recorded in the Church Records of some Wirral parishes. A baptism at Woodchurch Church, 16th May 1784 is recorded as Robert Cleverland, a black, about 15 years old. Year by year, the slave trade increased. From 1783 to 1793 the number of slaves transported per year by five European countries averaged 74,000: Britain transported 38,000, France 20,000, Portugal 10,000, Holland 4,000 and Denmark 2,000. By 1795 a quarter of the ships of Liverpool were engaged in the slave trade, amounting to well over half total slave trade of Great Britain. In 1802, Liverpool, London and Bristol ships transported a total of 41,086 slaves. More than half the Liverpool slave trade was in the hands of ten rich families including Tarleton, Penny and Shaw and some had roads named after them. The lane named after James Penny was made World famous by the Beatles song. Colonel Banastre Tarleton, a British officer in the American War of Independence had a slave ship named after him (the ‘Banastre’) and he became a Liverpool MP. John Shaw became Lord Mayor of Liverpool and in 1798 he sent three ships to Angola in West Africa with orders to load slaves aboard. They were the ‘Indian’ to load 344 slaves, the ‘Fanny’ to load 380 and the ‘Fly’ to load 615. The following year he sent four ships to West Africa to load slaves, namely the ‘India’ 344 slaves, ‘Enterprize’ 386, ‘Aeasto’ 401 and the ‘Chance’ 414. These four ships were between 210 and 280 tons. Powerful Liverpool families and Liverpool MPs, including Bamber Gascoyne of Childwall Hall, fought hard against the abolition of slavery. Gascoyne had a ship named after him which carried 444 slaves and was owned by slave trader Thomas Parr, after whom Parr Street is named. However, the abolitionists finally won the day and it was declared illegal to transport slaves from any port in the British Empire as from 1st May 1807 or to land slaves in British territory after 1st March 1808. There was a frantic rush to get the last bite of the cherry and from the beginning of 1806 to 1st May 1807, a total of 185 ships, permitted to carry 50,000 slaves, cleared out of Liverpool for Africa. When slave trading was abolished, former Lord Mayor and slave ship owner John Shaw decided to go into semi-retirement and bought land and property in Wirral. In 1807, he bought ‘Arrowe House Farm’ and in 1809 he moved in. A year later he had a new gentleman’s residence built for himself called ‘Cherry Cottage’, (now the site of the ‘Cherry Orchard’ pub). Over the years John Shaw continued to buy land to create the Arrowe Estate, which is now Arrowe Park. Shaw and my great-great-great grandfather, William Dawson, obviously knew each other, as on land tax records of 1820, they are recorded as joint owners of a farm and lands in Upton. John Shaw died in 1829 and was succeeded by his great nephew, John Ralph Nicholson who had to change his name to Shaw as a proviso to inherit his great uncles estate. In 1835, John Ralph ‘Nicholson’ Shaw built the impressive Gothic style mansion ‘Arrowe Hall’. He continued to buy up land and eventually became the owner of the entire 752 acre Township of Arrowe. Shaw gradually had the beautiful 425 acre Arrowe Park built and laid out with flower beds, pleasure gardens and tree plantations. He changed the course of Arrowe Brook slightly and had a straight channel dug from Limbo Lane, directly into the Park. He also had the small dale in the park widened and deepened and dammed Arrowe Brook by constructing a waterfall to create Arrowe Park Lake, or fish pond as he called it. Apart from owning the Township of Arrowe, J.R. Shaw also bought up land in other villages including Greasby 411 acres, Moreton 220, Irby 136, Upton in Overchurch 77, Saughall Massie 45, Thingwall 25 and Tranmere about 5 acres.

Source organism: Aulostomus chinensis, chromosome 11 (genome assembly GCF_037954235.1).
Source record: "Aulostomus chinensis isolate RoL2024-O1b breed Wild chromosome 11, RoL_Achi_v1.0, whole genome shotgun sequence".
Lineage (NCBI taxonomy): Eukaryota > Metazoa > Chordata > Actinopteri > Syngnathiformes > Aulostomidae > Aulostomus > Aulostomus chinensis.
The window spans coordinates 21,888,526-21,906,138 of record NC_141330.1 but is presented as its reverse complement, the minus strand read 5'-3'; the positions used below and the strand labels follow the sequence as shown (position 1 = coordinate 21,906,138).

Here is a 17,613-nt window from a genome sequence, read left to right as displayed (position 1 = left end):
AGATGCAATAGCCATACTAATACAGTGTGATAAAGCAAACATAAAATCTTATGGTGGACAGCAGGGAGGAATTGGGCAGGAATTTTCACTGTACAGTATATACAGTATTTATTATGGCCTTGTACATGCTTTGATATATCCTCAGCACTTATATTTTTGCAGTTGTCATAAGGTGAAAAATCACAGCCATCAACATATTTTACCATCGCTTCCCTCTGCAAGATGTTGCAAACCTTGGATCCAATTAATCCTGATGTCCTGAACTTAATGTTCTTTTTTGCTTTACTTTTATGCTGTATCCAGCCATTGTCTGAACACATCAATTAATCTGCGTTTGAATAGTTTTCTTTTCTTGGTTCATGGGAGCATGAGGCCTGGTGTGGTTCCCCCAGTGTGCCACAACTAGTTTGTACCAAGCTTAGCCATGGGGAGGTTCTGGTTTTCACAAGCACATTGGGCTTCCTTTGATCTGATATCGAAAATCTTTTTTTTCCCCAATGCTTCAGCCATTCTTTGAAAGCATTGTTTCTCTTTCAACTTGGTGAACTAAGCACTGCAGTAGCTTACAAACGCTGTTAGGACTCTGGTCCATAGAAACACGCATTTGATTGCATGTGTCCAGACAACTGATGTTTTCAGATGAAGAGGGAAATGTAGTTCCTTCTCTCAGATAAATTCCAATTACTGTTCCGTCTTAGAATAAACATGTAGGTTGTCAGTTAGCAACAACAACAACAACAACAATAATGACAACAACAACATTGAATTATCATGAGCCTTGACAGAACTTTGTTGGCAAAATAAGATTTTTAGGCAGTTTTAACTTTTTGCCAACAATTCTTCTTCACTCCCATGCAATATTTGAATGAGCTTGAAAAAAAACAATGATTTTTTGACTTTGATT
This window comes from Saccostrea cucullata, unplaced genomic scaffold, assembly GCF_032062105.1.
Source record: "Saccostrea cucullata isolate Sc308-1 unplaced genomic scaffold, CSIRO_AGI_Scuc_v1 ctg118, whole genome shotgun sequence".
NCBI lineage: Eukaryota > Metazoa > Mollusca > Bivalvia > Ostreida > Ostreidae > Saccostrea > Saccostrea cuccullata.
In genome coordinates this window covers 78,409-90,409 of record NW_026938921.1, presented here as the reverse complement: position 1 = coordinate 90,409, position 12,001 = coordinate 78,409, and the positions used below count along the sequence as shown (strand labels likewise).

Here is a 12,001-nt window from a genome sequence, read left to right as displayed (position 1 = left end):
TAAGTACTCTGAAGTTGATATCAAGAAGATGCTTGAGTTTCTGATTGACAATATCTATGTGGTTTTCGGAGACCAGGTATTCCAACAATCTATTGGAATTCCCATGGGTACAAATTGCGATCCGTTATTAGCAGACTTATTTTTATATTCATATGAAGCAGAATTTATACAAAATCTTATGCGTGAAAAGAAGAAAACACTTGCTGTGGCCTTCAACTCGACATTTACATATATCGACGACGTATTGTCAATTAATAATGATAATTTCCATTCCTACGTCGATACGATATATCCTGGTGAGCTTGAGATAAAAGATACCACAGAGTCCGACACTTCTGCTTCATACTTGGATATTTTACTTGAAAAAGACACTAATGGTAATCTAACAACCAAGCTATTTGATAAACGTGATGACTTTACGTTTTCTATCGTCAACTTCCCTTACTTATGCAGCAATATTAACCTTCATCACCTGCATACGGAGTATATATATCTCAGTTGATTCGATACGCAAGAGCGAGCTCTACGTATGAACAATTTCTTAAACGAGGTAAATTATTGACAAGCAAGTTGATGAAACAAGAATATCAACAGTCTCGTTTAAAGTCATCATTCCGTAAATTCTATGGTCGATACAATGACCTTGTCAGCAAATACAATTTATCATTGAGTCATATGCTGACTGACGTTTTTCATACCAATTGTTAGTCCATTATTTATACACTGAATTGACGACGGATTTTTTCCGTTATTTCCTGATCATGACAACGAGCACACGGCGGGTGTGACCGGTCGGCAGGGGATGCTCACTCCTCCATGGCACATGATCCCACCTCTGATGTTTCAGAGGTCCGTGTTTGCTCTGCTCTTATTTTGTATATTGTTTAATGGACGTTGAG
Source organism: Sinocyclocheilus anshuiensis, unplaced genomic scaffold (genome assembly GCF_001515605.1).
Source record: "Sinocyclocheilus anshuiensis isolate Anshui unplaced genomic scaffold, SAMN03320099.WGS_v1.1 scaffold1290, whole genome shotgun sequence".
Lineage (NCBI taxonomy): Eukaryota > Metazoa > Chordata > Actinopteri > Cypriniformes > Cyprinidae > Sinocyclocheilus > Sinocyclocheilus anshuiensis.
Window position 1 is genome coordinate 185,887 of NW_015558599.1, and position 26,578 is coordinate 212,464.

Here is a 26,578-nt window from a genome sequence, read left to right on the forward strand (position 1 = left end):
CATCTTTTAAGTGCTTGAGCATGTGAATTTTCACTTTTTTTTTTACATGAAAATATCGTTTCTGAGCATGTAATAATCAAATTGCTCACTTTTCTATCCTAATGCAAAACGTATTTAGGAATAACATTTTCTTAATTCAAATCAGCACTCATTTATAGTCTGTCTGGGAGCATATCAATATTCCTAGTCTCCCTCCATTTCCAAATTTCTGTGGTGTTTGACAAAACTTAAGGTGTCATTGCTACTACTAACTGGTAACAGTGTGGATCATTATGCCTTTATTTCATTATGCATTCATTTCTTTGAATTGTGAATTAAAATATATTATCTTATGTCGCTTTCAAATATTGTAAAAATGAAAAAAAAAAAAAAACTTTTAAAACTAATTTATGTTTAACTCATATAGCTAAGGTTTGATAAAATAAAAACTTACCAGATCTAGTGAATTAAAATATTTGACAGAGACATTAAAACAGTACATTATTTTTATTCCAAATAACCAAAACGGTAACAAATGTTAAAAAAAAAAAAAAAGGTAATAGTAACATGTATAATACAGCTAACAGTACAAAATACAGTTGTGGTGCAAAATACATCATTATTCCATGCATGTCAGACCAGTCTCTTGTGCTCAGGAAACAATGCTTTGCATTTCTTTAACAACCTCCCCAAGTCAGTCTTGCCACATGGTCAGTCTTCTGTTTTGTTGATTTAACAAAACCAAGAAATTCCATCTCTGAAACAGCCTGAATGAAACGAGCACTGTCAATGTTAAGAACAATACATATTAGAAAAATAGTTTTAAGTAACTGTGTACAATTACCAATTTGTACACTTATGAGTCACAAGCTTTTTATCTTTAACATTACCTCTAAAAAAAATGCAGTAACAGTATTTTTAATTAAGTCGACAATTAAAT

If John Shaw had not made a fortune from the slave trade, the people

of Wirral might not have inherited the beautiful Arrowe Park – but at what a cost? When driving down Arrowe Park Road, or walking through Arrowe Park Woods, I sometimes think to myself, each one of these big trees represents an African slave.

Bertie Entwisle, whose family originally came from Wigan, was an extremely rich man who lived on the Carribean island of Antigua. On his West Indian estates he employed a very large number of African slaves supplied to him by Liverpool slave traders, probably in exchange for rum and sugar etc. He owned plantations, houses, lands and estates situated on the islands of Antigua, St.Vincent, Dominica and other